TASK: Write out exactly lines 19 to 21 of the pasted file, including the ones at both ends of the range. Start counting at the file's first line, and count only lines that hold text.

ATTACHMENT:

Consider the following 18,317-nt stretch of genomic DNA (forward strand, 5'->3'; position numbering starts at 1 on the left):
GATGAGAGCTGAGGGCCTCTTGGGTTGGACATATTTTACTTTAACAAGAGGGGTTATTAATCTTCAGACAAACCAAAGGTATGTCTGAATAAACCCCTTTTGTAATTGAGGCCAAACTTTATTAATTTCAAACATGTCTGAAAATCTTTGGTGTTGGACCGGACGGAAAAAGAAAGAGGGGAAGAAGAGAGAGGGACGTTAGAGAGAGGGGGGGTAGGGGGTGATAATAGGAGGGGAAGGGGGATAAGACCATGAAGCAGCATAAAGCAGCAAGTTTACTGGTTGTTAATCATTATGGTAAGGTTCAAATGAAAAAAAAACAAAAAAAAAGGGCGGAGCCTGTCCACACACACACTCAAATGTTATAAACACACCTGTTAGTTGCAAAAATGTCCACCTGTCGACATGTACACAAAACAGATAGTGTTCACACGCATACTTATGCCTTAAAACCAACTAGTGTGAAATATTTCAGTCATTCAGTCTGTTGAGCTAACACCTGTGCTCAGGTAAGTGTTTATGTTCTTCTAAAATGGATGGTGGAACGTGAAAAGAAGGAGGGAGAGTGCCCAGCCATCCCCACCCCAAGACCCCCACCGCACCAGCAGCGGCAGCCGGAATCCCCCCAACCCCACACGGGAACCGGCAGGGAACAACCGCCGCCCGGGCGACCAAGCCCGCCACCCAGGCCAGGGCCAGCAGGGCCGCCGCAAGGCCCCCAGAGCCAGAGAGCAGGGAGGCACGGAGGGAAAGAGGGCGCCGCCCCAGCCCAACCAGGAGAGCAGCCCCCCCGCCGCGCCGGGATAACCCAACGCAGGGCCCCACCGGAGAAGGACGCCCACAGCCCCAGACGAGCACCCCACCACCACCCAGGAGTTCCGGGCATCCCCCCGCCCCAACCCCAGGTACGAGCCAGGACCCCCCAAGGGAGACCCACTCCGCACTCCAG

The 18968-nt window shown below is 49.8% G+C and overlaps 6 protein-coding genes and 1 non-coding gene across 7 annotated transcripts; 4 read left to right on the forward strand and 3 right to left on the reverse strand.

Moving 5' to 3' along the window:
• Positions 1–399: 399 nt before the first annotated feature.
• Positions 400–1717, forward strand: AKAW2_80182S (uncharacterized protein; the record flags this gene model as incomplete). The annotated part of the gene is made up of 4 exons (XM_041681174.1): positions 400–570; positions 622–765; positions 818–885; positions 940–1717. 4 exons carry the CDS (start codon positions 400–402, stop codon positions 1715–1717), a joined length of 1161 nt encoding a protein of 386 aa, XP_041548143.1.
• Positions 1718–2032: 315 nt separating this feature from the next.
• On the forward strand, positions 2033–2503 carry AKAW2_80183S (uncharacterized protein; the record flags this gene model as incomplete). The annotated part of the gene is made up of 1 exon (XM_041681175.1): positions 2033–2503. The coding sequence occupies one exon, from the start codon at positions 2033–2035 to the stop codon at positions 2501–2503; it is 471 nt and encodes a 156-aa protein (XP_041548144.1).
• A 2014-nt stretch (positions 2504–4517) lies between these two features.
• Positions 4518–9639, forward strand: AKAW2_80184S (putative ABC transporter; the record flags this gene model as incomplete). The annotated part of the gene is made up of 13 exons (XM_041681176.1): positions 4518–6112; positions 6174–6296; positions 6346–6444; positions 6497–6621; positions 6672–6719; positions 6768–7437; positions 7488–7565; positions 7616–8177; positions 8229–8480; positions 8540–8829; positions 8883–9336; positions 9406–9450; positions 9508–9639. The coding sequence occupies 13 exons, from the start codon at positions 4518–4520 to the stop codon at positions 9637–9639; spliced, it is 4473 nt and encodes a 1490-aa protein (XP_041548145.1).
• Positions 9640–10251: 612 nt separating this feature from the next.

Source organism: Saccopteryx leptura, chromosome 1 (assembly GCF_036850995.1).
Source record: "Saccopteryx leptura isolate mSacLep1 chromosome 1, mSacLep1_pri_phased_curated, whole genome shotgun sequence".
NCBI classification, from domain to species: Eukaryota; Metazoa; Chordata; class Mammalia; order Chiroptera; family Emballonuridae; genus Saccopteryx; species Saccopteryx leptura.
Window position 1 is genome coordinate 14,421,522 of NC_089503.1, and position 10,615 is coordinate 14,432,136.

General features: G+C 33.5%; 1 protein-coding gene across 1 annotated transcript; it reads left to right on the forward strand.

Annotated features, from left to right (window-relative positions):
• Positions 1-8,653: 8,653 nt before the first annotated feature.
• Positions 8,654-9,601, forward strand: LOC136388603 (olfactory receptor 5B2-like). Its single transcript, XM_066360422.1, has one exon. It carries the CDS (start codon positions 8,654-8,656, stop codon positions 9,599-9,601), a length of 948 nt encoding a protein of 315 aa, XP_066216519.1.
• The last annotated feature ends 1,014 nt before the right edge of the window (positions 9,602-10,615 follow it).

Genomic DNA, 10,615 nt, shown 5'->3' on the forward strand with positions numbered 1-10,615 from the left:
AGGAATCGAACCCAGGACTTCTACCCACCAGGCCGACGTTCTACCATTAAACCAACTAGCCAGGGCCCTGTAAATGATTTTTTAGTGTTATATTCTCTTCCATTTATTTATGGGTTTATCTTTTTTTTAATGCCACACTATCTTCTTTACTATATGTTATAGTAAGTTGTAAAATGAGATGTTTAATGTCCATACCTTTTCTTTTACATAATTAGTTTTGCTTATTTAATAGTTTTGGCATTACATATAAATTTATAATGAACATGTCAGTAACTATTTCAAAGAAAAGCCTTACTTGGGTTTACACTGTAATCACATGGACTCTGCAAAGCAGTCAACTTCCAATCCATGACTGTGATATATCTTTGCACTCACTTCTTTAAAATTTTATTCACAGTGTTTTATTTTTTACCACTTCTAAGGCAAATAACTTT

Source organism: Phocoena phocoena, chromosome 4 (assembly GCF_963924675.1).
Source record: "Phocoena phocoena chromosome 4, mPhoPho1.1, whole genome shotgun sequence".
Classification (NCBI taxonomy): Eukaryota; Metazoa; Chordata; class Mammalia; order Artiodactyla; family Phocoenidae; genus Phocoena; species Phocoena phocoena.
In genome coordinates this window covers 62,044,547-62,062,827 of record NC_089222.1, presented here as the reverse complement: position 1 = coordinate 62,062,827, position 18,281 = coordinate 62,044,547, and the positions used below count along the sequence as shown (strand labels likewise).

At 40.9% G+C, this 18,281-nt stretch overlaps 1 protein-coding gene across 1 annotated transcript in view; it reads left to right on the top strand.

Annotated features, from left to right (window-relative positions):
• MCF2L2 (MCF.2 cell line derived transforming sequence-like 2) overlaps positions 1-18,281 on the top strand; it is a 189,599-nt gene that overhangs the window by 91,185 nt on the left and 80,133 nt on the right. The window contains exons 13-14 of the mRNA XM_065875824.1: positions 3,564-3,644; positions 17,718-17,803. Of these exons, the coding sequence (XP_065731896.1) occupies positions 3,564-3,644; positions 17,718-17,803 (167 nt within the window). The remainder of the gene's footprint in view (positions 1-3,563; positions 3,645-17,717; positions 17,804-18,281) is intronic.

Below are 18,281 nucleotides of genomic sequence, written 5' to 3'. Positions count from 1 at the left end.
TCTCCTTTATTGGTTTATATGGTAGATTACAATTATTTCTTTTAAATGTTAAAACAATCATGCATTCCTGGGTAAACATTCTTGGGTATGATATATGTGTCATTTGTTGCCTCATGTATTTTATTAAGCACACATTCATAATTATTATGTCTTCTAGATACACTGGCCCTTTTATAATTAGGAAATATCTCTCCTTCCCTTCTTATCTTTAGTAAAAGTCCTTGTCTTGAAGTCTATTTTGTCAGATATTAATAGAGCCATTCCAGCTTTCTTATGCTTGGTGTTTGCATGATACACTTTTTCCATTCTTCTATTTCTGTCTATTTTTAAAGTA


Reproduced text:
• Positions 8,654-9,601, forward strand: LOC136388603 (olfactory receptor 5B2-like). Its single transcript, XM_066360422.1, has one exon. It carries the CDS (start codon positions 8,654-8,656, stop codon positions 9,599-9,601), a length of 948 nt encoding a protein of 315 aa, XP_066216519.1.
• The last annotated feature ends 1,014 nt before the right edge of the window (positions 9,602-10,615 follow it).

Genomic DNA, 10,615 nt, shown 5'->3' on the forward strand with positions numbered 1-10,615 from the left: